Formed in 2015, Istanbul-based band “Danuk” aims to take Kurdish culture to the masses with music. Band members Ferhad Feyssal and Fayssal Macit told about their musical journey.
Around the corner from the Chora church sits a wooden building, a cultural hub for the city’s burgeoning Syrian population. This month, Pages, one of Istanbul’s two Arabic book stores, tucked carefully between the back streets of Edirnekapi, is celebrating its first anniversary.
This anti-elite uprising, however, has been carefully guided and spurred on by media and political elites in Britain for years. Scapegoating of migrants, particularly those from the EU, forced on the UK by supposedly draconian policies from Brussels, has reigned supreme for well over a decade. The familiar argument that migration is a drain on British jobs and resources has been spurred on by the most widely read newspapers in the UK, with centre, right, and sometimes leftist politicians fanning the flames.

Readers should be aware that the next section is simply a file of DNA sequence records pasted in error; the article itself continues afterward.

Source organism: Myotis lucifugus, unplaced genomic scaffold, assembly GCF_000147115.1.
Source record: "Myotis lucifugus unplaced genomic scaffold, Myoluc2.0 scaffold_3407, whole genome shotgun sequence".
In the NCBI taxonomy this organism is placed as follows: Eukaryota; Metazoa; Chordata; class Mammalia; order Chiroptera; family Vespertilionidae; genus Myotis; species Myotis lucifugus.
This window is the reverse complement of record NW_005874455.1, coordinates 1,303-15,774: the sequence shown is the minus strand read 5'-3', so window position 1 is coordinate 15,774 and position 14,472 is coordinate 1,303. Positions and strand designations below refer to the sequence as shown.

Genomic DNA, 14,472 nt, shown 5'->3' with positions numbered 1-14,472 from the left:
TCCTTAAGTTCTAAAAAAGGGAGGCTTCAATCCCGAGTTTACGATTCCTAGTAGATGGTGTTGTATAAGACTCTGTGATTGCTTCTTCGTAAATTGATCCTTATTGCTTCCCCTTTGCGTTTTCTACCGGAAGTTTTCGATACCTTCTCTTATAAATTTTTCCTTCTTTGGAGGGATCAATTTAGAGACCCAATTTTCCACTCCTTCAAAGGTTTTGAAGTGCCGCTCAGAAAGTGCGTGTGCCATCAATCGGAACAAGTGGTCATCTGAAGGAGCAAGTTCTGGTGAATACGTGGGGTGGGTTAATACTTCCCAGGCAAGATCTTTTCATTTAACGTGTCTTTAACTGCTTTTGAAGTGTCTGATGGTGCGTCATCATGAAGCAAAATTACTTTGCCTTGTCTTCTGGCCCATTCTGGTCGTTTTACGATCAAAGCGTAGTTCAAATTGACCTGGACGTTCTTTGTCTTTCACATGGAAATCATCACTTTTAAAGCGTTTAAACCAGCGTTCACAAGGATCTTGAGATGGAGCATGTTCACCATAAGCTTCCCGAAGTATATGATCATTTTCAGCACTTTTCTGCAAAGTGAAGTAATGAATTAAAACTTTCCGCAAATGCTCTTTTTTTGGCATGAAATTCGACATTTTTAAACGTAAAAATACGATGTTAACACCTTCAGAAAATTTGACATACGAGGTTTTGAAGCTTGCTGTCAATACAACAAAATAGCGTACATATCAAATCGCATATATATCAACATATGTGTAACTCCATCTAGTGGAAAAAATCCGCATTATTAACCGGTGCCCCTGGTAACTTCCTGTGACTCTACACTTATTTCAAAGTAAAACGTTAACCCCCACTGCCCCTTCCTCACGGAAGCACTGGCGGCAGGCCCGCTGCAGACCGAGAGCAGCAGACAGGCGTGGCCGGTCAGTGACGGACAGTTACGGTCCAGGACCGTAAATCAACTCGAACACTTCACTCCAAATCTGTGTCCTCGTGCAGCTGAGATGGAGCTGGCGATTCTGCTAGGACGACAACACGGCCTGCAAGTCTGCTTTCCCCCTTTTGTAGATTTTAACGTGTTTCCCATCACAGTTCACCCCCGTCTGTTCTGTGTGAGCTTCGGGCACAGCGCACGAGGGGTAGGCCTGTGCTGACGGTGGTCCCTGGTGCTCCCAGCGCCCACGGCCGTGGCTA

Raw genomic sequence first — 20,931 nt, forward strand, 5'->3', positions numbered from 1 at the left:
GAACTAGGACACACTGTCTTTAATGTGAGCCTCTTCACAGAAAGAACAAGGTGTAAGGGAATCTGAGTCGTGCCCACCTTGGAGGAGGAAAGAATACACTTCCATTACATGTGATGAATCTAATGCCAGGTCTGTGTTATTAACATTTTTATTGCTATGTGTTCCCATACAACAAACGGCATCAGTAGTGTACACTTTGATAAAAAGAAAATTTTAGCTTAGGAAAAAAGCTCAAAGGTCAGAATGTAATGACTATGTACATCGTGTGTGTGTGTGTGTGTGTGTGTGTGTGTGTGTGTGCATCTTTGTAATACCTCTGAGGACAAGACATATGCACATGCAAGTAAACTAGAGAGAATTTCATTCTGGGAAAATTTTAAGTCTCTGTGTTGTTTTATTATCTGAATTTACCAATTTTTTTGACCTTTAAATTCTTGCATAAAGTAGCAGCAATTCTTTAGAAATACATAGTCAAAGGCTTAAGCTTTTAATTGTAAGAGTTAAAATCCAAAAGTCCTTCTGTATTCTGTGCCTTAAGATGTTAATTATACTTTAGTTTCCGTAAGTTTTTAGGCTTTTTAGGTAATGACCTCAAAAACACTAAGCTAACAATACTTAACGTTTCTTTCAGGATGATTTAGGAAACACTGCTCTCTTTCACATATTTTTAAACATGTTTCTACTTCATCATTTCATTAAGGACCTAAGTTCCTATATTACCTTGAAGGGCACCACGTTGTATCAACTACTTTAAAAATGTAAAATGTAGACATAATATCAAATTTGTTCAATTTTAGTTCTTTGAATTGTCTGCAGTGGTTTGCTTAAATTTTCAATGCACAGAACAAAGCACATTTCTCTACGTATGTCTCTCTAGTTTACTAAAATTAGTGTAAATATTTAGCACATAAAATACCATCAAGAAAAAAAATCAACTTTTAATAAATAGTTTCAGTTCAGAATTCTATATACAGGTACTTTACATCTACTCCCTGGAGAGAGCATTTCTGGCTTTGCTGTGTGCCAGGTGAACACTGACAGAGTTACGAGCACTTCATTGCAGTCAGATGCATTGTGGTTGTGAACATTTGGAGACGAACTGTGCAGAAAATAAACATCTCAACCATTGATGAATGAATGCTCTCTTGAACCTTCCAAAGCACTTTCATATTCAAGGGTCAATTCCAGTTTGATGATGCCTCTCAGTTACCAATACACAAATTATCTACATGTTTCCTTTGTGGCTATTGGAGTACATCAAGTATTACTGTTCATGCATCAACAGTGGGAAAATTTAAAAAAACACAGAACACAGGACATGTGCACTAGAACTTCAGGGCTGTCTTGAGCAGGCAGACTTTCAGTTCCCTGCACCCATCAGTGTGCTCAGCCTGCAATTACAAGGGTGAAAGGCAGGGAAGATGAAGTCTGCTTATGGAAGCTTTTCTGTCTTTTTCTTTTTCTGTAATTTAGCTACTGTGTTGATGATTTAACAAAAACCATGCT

On June 23, the UK held a long-anticipated referendum on its EU membership. The results anticipate Britain exiting the EU within a few years.
A new report realesed by Council of Europe’s Monitoring Committee, has criticised the Turkish government on multiple counts: Human rights abuse allegations in Kurdish areas, Restrictions on press freedoms and freedom of speech, ect…
In a report titled ‘Taking Sides’, advocacy group The Syria Campaign has criticised the United Nation’s humanitarian efforts within Syria.